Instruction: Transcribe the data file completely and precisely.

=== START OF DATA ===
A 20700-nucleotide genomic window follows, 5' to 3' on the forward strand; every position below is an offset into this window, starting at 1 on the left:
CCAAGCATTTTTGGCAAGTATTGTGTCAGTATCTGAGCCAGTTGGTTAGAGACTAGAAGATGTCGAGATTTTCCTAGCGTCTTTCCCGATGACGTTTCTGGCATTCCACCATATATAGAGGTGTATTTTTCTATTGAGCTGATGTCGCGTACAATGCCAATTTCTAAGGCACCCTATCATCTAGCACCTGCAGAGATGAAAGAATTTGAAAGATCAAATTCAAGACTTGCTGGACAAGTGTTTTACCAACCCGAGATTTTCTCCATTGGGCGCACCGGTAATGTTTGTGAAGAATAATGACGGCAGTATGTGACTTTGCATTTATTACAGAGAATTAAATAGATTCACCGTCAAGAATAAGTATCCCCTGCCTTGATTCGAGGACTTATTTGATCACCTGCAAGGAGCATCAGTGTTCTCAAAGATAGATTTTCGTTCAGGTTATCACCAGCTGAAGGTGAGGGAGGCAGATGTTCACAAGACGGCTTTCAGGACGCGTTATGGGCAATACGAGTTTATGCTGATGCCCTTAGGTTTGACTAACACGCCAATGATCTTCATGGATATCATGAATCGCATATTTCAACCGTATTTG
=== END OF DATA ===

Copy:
A 20700-nucleotide genomic window follows, 5' to 3' on the forward strand; every position below is an offset into this window, starting at 1 on the left:
CCAAGCATTTTTGGCAAGTATTGTGTCAGTATCTGAGCCAGTTGGTTAGAGACTAGAAGATGTCGAGATTTTCCTAGCGTCTTTCCCGATGACGTTTCTGGCATTCCACCATATATAGAGGTGTATTTTTCTATTGAGCTGATGTCGCGTACAATGCCAATTTCTAAGGCACCCTATCATCTAGCACCTGCAGAGATGAAAGAATTTGAAAGATCAAATTCAAGACTTGCTGGACAAGTGTTTTACCAACCCGAGATTTTCTCCATTGGGCGCACCGGTAATGTTTGTGAAGAATAATGACGGCAGTATGTGACTTTGCATTTATTACAGAGAATTAAATAGATTCACCGTCAAGAATAAGTATCCCCTGCCTTGATTCGAGGACTTATTTGATCACCTGCAAGGAGCATCAGTGTTCTCAAAGATAGATTTTCGTTCAGGTTATCACCAGCTGAAGGTGAGGGAGGCAGATGTTCACAAGACGGCTTTCAGGACGCGTTATGGGCAATACGAGTTTATGCTGATGCCCTTAGGTTTGACTAACACGCCAATGATCTTCATGGATATCATGAATCGCATATTTCAACCGTATTTG